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Table of Contents
The purpose of packetforge-ng is to create encrypted packets that can subsequently be used for injection. You may create various types of packets such as arp requests, UDP, ICMP and custom packets. The most common use is to create ARP requests for subsequent injection.
To create an encrypted packet, you must have a PRGA (pseudo random genration algorithm) file. This is used to encrypt the packet you create. This is typically obtained from aireplay-ng chopchop or fragmentation attacks.
Usage: packetforge-ng <mode> <options>
- -p <fctrl> : set frame control word (hex)
- -a <bssid> : set Access Point MAC address
- -c <dmac> : set Destination MAC address
- -h <smac> : set Source MAC address
- -j : set FromDS bit
- -o : clear ToDS bit
- -e : disables WEP encryption
- -k <ip[:port]> : set Destination IP [Port]
- -l <ip[:port]> : set Source IP [Port]
- -t ttl : set Time To Live
- -w <file> : write packet to this pcap file
- -r <file> : read packet from this raw file
- -y <file> : read PRGA from this file
- –arp : forge an ARP packet (-0)
- –udp : forge an UDP packet (-1)
- –icmp : forge an ICMP packet (-2)
- –custom : build a custom packet (-9)
Here is an example of how to generate an arp request packet.
First, obtain a xor file (PRGA) with either the aireplay-ng chopchop or fragmentation method.
Then use the following command:
packetforge-ng -0 -a 00:14:6C:7E:40:80 -h 00:0F:B5:AB:CB:9D -k 192.168.1.100 -l 192.168.1.1 -y fragment-0124-161129.xor -w arp-request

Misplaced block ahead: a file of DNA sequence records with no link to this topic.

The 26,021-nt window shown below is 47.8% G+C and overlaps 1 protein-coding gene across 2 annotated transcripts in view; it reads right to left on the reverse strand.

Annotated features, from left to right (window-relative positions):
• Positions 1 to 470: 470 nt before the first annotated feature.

- -0 indicates you want a arp request packet generated
- -a 00:14:6C:7E:40:80 is the Access Point MAC address
- -h 00:0F:B5:AB:CB:9D is the source MAC address you wish to use
- -k 255.255.255.255 is the destination IP. IE In an arp it is the “Who has this IP”
- -l 255.255.255.255 is the source IP. IE In an arp is the “Tells this IP”
- -y fragment-0124-161129.xor
- -w arp-packet
Assuming you are experimenting with your own access point, arp request packet generated above can be decrypted with your own key. So to see that packet we just created can be decrypted:
Enter “airdecap-ng -w <access point encryption key> arp-request”
The results look like this:
Total number of packets read 1 Total number of WEP data packets 1 Total number of WPA data packets 0 Number of plaintext data packets 0 Number of decrypted WEP packets 1 Number of decrypted WPA packets 0
To view the packet that was just decrypted, enter “tcpdump -n -vvv -e -s0 -r arp-request-dec”
The results look like this:
reading from file arp-request-dec, link-type EN10MB (Ethernet) 18:09:27.743303 00:0f:b5:ab:cb:9d > Broadcast, ethertype ARP (0x0806), length 42: arp who-has 192.168.1.100 tell 192.168.1.1
Which is exactly what we expected. Now you can inject this arp request packet as follows “aireplay-ng -2 -r arp-request ath0”.
The program will respond as follows:
Size: 68, FromDS: 0, ToDS: 1 (WEP) BSSID = 00:14:6C:7E:40:80 Dest. MAC = FF:FF:FF:FF:FF:FF Source MAC = 00:0F:B5:AB:CB:9D 0x0000: 0841 0201 0014 6c7e 4080 000f b5ab cb9d .A....l~@....... 0x0010: ffff ffff ffff 8001 6c48 0000 0999 881a ........lH...... 0x0020: 49fc 21ff 781a dc42 2f96 8fcc 9430 144d I.!.x..B/....0.M 0x0030: 3ab2 cff5 d4d1 6743 8056 24ec 9192 c1e1 :.....gC.V$..... 0x0040: d64f b709 .O.. Use this packet ? y Saving chosen packet in replay_src-0124-163529.cap You should also start airodump-ng to capture replies.
End of file.
By entering “y” above, the packet you created with packetforge-ng is then injected.